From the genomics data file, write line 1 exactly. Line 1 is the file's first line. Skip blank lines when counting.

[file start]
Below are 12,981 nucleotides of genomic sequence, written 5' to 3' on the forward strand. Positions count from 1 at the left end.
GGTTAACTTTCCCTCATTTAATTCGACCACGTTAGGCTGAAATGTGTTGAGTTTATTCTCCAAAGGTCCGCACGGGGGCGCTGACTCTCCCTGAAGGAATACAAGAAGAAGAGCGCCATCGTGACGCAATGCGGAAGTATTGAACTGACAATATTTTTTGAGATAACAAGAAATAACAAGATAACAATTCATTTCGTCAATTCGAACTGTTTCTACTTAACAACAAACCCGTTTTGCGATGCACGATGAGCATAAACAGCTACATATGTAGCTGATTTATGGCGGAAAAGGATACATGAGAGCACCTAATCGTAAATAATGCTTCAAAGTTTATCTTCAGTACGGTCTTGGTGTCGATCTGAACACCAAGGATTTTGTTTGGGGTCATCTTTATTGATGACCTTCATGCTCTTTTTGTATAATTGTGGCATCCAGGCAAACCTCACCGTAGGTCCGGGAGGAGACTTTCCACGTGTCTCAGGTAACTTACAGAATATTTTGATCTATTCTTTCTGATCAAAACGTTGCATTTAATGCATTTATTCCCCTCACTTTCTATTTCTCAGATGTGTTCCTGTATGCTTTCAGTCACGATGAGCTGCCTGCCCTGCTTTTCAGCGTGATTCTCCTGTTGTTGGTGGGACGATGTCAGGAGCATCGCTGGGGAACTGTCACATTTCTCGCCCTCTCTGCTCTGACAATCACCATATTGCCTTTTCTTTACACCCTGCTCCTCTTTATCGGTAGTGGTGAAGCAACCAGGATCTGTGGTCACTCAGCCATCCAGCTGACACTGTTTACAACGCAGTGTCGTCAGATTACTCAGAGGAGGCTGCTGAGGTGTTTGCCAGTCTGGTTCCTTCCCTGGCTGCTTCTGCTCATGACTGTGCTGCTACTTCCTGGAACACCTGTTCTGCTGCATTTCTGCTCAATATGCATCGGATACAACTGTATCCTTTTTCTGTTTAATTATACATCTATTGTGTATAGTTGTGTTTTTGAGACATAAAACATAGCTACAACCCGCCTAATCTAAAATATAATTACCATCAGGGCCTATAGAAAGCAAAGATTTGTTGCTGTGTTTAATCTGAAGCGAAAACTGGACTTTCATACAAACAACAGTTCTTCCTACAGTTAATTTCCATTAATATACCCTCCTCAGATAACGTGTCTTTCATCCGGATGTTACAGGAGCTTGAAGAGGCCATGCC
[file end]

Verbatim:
Below are 12,981 nucleotides of genomic sequence, written 5' to 3' on the forward strand. Positions count from 1 at the left end.